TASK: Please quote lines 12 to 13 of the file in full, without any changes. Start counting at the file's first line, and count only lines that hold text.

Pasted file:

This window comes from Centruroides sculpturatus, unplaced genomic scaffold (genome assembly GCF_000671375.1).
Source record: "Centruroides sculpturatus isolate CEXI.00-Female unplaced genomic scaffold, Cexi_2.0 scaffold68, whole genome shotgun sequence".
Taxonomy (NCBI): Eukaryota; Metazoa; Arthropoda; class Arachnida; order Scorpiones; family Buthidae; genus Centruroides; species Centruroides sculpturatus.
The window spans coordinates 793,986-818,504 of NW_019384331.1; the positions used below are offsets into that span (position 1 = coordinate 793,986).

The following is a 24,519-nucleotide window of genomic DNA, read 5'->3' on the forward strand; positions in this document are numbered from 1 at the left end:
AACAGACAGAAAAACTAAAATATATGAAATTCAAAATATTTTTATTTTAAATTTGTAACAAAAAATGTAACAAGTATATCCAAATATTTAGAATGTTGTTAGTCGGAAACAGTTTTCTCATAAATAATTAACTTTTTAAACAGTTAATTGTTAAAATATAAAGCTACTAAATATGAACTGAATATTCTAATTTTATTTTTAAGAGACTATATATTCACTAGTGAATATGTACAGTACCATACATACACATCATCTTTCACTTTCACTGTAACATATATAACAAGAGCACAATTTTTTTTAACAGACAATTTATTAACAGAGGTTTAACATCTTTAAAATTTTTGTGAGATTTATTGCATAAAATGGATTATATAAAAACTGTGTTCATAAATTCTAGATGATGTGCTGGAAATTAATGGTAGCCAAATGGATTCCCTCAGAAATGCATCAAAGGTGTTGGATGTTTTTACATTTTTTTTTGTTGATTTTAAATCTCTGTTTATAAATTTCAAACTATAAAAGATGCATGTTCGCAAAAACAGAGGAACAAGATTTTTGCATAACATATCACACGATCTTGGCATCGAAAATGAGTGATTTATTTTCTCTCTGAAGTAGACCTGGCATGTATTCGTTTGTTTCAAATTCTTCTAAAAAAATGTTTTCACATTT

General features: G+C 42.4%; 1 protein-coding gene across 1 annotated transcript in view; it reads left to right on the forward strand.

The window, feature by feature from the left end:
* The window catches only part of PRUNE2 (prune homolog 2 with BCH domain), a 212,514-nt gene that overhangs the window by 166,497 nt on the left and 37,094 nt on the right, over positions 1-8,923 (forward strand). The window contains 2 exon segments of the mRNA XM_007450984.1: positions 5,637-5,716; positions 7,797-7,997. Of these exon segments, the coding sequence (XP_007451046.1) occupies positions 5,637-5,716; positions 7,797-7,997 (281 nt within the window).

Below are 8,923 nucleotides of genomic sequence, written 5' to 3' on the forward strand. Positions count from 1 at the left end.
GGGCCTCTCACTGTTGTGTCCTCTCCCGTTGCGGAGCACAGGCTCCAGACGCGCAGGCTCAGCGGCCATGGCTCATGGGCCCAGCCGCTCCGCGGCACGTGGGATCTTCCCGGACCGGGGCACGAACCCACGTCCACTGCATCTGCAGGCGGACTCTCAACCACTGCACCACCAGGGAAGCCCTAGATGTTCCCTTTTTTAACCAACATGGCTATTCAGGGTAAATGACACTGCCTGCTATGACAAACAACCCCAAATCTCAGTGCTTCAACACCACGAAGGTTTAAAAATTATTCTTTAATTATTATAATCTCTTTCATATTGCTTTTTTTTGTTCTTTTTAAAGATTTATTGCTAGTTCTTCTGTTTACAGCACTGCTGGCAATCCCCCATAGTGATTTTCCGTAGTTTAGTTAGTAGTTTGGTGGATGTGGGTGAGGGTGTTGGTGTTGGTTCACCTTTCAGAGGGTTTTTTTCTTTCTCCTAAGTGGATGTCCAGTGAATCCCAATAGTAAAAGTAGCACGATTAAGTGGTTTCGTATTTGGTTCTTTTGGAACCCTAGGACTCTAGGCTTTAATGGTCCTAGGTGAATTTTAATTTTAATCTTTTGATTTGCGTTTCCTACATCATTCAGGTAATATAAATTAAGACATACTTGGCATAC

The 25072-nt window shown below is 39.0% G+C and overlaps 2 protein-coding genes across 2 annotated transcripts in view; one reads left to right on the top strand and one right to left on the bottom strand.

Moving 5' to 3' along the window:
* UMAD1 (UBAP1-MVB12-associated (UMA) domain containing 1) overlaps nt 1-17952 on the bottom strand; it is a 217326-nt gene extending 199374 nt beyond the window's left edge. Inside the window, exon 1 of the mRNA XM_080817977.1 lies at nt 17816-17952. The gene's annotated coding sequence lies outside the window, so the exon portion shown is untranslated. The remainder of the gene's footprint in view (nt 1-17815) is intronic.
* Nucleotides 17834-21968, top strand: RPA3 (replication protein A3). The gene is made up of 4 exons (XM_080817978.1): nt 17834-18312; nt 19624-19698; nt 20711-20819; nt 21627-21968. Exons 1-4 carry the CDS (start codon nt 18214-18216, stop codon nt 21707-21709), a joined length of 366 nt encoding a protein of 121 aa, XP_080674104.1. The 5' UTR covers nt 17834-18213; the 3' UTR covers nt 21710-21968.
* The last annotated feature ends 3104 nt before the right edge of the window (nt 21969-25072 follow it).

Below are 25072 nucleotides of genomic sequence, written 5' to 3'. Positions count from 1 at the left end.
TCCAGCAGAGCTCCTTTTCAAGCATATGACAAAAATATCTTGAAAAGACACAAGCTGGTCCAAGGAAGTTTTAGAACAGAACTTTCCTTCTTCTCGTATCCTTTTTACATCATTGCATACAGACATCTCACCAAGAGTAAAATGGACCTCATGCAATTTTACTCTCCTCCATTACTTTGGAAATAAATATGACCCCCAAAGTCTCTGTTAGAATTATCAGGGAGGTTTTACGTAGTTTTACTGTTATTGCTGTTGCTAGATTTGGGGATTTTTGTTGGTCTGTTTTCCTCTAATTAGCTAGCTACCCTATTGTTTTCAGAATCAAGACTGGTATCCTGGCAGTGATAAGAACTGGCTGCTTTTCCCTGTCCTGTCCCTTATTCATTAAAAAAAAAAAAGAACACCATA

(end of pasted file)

The 25072-nt window shown below is 39.0% G+C and overlaps 2 protein-coding genes across 2 annotated transcripts in view; one reads left to right on the top strand and one right to left on the bottom strand.

Moving 5' to 3' along the window: